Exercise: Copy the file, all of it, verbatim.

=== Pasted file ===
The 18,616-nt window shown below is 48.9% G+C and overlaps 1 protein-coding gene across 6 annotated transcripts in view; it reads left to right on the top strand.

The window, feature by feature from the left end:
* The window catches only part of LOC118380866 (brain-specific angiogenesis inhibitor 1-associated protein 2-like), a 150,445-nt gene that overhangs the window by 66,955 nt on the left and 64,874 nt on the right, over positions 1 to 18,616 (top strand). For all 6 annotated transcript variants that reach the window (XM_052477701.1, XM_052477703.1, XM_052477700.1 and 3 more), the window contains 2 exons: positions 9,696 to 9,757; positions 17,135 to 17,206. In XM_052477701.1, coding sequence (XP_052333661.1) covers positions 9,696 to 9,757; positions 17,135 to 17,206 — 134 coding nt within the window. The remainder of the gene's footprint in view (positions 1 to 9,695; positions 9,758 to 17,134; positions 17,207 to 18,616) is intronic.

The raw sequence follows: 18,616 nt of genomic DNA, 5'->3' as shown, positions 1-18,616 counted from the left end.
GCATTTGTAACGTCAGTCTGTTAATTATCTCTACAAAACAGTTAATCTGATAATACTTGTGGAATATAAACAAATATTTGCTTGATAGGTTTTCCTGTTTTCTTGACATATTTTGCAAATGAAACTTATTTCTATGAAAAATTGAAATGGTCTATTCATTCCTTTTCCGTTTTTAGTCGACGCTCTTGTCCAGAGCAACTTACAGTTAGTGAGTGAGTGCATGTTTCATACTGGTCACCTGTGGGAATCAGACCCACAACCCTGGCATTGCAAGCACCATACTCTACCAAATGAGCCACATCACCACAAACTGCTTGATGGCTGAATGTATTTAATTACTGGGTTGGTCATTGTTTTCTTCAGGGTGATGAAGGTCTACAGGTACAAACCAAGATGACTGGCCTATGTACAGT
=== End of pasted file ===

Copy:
The 18,616-nt window shown below is 48.9% G+C and overlaps 1 protein-coding gene across 6 annotated transcripts in view; it reads left to right on the top strand.

The window, feature by feature from the left end:
* The window catches only part of LOC118380866 (brain-specific angiogenesis inhibitor 1-associated protein 2-like), a 150,445-nt gene that overhangs the window by 66,955 nt on the left and 64,874 nt on the right, over positions 1 to 18,616 (top strand). For all 6 annotated transcript variants that reach the window (XM_052477701.1, XM_052477703.1, XM_052477700.1 and 3 more), the window contains 2 exons: positions 9,696 to 9,757; positions 17,135 to 17,206. In XM_052477701.1, coding sequence (XP_052333661.1) covers positions 9,696 to 9,757; positions 17,135 to 17,206 — 134 coding nt within the window. The remainder of the gene's footprint in view (positions 1 to 9,695; positions 9,758 to 17,134; positions 17,207 to 18,616) is intronic.

The raw sequence follows: 18,616 nt of genomic DNA, 5'->3' as shown, positions 1-18,616 counted from the left end.
GCATTTGTAACGTCAGTCTGTTAATTATCTCTACAAAACAGTTAATCTGATAATACTTGTGGAATATAAACAAATATTTGCTTGATAGGTTTTCCTGTTTTCTTGACATATTTTGCAAATGAAACTTATTTCTATGAAAAATTGAAATGGTCTATTCATTCCTTTTCCGTTTTTAGTCGACGCTCTTGTCCAGAGCAACTTACAGTTAGTGAGTGAGTGCATGTTTCATACTGGTCACCTGTGGGAATCAGACCCACAACCCTGGCATTGCAAGCACCATACTCTACCAAATGAGCCACATCACCACAAACTGCTTGATGGCTGAATGTATTTAATTACTGGGTTGGTCATTGTTTTCTTCAGGGTGATGAAGGTCTACAGGTACAAACCAAGATGACTGGCCTATGTACAGT